Be a hard target. A soft target is an easy target. This is someone who is vulnerable, distracted, mostly unaware of their surroundings and has the appearance of not being ready or capable of defending themselves. A hard target is aware, prepared, and knows how to fully leverage body language. That body language exudes confidence, awareness, and capability, regardless of how you actually feel. You may feel scared, but when you broadcast to would-be threats that you are a hard target you decrease your chance of being attacked.

Be aware of your personal space. If someone is crowding you, displaying threatening body language, or seems suspicious in any way, scan them for subtle signs of violent intent or a hidden weapon. Increase the distance between yourself and this person. As little as five or six extra feet can provide you with a strategic advantage – that means more reaction time if you have to deal with an active threat.

Practice visualizing. Play out scenarios in your head beforehand. If you perceive a potential threat in your immediate space (such as a dark side alley or a blind corner up ahead) imagine how you might react to a sudden threat. Consider exits/escape routes. This kind of premeditated practice will help in actual emergencies by improving the effectiveness of your reactions and conditioning them as second-nature.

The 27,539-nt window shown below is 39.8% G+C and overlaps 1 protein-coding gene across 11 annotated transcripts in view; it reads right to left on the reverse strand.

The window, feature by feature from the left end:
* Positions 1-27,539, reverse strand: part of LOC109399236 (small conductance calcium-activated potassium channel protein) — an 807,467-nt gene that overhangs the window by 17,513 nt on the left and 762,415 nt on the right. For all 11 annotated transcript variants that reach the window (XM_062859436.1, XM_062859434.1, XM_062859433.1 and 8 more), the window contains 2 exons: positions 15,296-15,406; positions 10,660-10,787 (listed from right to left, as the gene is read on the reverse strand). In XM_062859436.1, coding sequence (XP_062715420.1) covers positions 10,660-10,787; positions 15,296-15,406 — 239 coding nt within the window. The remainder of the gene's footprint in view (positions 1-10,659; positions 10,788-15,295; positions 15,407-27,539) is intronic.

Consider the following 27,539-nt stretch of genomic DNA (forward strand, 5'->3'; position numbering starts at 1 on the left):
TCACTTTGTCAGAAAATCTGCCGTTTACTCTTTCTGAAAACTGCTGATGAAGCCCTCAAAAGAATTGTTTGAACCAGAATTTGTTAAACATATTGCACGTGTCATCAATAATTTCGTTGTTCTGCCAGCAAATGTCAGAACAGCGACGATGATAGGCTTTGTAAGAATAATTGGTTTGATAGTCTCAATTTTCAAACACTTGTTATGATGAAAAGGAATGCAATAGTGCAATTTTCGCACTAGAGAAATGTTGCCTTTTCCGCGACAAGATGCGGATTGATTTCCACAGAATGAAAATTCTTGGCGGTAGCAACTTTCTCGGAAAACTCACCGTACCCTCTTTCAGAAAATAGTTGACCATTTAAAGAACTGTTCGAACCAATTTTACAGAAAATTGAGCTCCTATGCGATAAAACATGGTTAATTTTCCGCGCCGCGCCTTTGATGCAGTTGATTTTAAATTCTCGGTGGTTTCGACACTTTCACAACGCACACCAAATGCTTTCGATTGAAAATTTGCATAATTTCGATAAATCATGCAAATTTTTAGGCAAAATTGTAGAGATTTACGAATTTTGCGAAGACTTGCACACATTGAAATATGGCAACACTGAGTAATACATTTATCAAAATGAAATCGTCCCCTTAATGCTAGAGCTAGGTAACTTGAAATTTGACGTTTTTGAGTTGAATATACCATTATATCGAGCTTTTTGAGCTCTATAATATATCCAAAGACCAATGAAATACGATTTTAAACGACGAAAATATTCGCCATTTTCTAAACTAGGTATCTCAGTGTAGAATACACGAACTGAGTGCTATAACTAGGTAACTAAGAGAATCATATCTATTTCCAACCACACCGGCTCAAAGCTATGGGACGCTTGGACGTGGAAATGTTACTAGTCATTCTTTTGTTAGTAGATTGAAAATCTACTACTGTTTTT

Trust your gut. If you sense that something is wrong or doesn’t add up, don’t ignore that intuition! Your instincts exist to help keep you safe. Of course you don’t want to become so overly cautious that it’s debilitating and you can’t function, but a healthy exercise of caution can make you aware of the warning signs that can turn out to be legitimate.

Engage your senses. There are many scenarios where it’s perfectly good and healthy to let yourself relax and tune out. Since that doesn’t apply to all situations, make it a practice to engage all your senses (sight, sound, smell, touch, and taste) to the fullest extent possible.

Sharpen your senses. It’s vital to helping you avoid unsafe situations, pick up on critical information quicker, and become better at identifying threats.

Tell someone. If you find yourself in an alarming situation, whether it was simply a suspicious or a verified threat, find a responsible party and let them know what you encountered. Provide as much relevant information as possible including details about suspicious people, behaviors and activities. Even if it didn’t escalate to a dangerous or threatening situation, there may be elements of your experience that can help the proper authorities take action to improve the personal safety of others and eliminate the possibility of a future threat.

Although it’s not possible to defend against every unforeseen danger, your personal safety begins with your ability to be aware of your environment. Not just for you, but it will benefit those around you. If you’re not already in the habit, start simply by practicing at least one of these skills on a regular basis. And keep practicing! Before you know it, you will have significantly increased your situational awareness.